Before that there were half a dozen of us working on developing the policy from first principles. Bill work is extraordinary, all HQ civil servants worth their salt want a crack at it and just getting a place in the legislative programme got us huge kudos.
But then turning this into law was wonderful work, I’ve never done anything like it. In the early stages it was just me working to the Grade 5, later I had a small team and when we were actually in Parliament the whole Division was on alert to support me as needed.
I understand the first legislation that tested the working of devolution was in Wales – did you do much on the ground consultation? Was this happening all around the same time ?
The consultation only really got under way when we knew we had a slot in the Queen’s Speech (spring 1998). It sounds grander than it was – in the Welsh Assembly there were about three officials trying to cover the entire local government policy agenda. They were swamped, couldn’t respond as quickly as we would have liked, and couldn’t add much apart from obstacles. They were harder to deal with than the lawyers by far.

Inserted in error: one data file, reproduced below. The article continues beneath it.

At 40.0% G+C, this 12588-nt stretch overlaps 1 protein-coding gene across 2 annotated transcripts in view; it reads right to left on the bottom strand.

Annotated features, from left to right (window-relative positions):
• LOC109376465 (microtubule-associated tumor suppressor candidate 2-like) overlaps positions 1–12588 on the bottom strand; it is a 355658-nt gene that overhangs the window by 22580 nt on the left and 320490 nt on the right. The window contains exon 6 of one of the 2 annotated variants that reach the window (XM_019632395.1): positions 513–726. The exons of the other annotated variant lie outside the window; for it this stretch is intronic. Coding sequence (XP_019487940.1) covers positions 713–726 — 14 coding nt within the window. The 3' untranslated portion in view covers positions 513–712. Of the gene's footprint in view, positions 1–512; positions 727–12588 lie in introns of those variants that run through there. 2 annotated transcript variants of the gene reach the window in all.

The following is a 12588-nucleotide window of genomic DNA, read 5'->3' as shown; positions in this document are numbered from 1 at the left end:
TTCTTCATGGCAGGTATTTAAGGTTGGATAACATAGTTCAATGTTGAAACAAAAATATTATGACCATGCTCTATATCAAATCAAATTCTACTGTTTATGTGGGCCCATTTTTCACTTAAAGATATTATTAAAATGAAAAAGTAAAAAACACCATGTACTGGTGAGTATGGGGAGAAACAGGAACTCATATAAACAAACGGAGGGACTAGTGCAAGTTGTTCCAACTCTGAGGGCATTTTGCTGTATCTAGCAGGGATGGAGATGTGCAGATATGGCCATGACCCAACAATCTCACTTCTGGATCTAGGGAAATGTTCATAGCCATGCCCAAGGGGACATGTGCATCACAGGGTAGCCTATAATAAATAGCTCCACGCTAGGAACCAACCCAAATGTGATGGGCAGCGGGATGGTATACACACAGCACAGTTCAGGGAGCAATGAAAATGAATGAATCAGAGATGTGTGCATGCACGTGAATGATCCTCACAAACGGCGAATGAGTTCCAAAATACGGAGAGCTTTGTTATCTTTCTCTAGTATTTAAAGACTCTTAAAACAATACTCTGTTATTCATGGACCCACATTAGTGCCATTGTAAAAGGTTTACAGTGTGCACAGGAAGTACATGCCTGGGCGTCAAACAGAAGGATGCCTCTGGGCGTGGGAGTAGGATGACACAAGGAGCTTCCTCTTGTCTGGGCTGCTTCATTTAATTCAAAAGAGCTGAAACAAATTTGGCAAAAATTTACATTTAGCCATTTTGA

I then did a couple of jobs leading policy on best value post legislation.
What year was legislation given royal assent ? How big a piece was it ?
It was Part I of the Local Government Act 1999. Just over thirty clauses. Small, when compared with the Greater London Authority Act which was going through the House at the same time. But the process is the same. I finished up running what was a very difficult intervention in Hackney, an expensive failure, learned lots …
Please can u expand … what caused this intervention to take place ?
A lot of things were wrong there, but what brought it to a head was the Council’s Internal Auditor threatening to suspend all the council’s spending because they were technically insolvent.